Role of intracellular transport, sorting and release of membrane type 1 matrix metalloproteinase (MT1-MMP) in tumor cell invasion and metastatic dissemination

Mazzone, Marco (2005). Role of intracellular transport, sorting and release of membrane type 1 matrix metalloproteinase (MT1-MMP) in tumor cell invasion and metastatic dissemination. PhD thesis The Open University.



The primary cause of death in cancer patients is the development of metastatic secondary tumours in distal organs. This is a complex process during which metastatic tumour cells need to overcome the natural barriers impeding access to vascular or lymphatic pathways: importantly they also need to alter the extracellular environment to allow ectopic cancer growth in distant locations. These events generally require the direct participation of released and exposed matrix metalloproteinases (MMPs), a family of related zinc-dependent proteases.

Regulation of MMP activity is known to occur by modulation of gene expression, via zymogen activation and inhibition by tissue inhibitors of metalloproteinases (TIMPs). It is now evident, however, that modulation of intracellular trafficking, membrane sorting and cell surface release can also regulate MMP activities. These latter topics are still not well understood and, for this reason, represent the main aims of the present study.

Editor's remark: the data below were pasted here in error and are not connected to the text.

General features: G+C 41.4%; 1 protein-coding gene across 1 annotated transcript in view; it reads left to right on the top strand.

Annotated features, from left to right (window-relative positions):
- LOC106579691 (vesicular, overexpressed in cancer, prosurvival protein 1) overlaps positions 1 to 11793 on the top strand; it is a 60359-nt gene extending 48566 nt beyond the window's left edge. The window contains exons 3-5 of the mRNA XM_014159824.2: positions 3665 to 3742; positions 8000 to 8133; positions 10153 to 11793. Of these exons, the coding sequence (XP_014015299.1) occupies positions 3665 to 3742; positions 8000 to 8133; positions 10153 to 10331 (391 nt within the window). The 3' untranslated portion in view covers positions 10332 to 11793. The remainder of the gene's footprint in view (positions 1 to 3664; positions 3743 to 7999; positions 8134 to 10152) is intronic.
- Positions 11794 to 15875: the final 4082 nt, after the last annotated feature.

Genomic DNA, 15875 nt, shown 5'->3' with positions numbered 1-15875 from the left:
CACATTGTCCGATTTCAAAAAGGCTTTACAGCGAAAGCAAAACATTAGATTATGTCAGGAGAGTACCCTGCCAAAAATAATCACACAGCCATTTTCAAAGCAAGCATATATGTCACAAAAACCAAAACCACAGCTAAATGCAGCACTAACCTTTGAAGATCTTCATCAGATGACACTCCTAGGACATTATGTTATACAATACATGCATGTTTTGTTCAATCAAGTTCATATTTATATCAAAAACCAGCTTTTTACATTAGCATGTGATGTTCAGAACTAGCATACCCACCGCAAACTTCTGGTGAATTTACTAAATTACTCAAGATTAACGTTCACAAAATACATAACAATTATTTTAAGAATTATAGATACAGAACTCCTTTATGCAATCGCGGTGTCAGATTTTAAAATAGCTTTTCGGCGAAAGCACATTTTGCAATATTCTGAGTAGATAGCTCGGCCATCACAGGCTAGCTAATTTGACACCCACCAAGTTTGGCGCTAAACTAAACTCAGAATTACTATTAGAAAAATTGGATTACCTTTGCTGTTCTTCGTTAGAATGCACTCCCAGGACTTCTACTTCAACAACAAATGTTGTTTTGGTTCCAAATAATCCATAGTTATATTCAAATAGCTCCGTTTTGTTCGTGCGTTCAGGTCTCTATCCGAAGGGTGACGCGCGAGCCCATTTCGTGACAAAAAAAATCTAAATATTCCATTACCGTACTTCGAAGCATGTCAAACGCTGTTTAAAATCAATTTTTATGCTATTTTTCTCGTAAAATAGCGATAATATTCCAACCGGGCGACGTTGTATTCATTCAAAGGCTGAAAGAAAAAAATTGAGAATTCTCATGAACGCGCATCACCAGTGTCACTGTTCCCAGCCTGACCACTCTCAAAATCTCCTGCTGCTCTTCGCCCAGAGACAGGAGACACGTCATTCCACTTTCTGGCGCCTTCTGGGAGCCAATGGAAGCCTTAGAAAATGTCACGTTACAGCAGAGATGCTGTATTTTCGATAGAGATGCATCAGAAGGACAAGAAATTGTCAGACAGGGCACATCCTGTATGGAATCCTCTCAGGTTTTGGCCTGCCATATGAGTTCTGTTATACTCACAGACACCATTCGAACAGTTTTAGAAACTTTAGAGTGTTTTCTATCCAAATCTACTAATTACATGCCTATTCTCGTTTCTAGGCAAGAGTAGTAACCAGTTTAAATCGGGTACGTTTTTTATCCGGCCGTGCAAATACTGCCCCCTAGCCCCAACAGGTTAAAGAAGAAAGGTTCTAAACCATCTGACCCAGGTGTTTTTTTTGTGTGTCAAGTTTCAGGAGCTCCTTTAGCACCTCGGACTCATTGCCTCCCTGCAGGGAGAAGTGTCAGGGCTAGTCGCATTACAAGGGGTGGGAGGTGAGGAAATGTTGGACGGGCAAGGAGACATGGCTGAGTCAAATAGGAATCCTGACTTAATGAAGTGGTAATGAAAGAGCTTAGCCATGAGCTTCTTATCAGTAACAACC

In particular, it has clearly emerged that MT1-MMP, a membrane-type MMP, is essential for the growth for human cancers, and acts by disrupting the three-dimensional matrix, which would otherwise impede cell proliferation. Ablation of the gene encoding MT1-MMP causes the most significant phenotype among the MMP knockout mice, and suggests that the activity of MT1-MMP cannot be substituted by any of the other members of the family. For this reason, the main focus of my PhD thesis is the regulation of MT1-MMP activity.

Here I show that, in a melanoma cell line, the majority (80%) of MT1-MMP is sorted to detergent-resistant membrane fractions; however, it is only the minor (20%) detergent-soluble fraction of MT1-MMP that undergoes intracellular processing to the mature form. Also, this processed MT1-MMP is the sole form responsible for ECM degradation in vitro. Finally, furin-dependent processing of MT1-MMP is shown to occur intracellularly after exit from the Golgi apparatus and prior to arrival at the plasma membrane. It is thus proposed that the association of MT1-MMP with different membrane subdomains might be crucial in the control of its different activities: for instance in cell migration and invasion and other less defined roles such as MTl-MMP-dependent signaling pathways.

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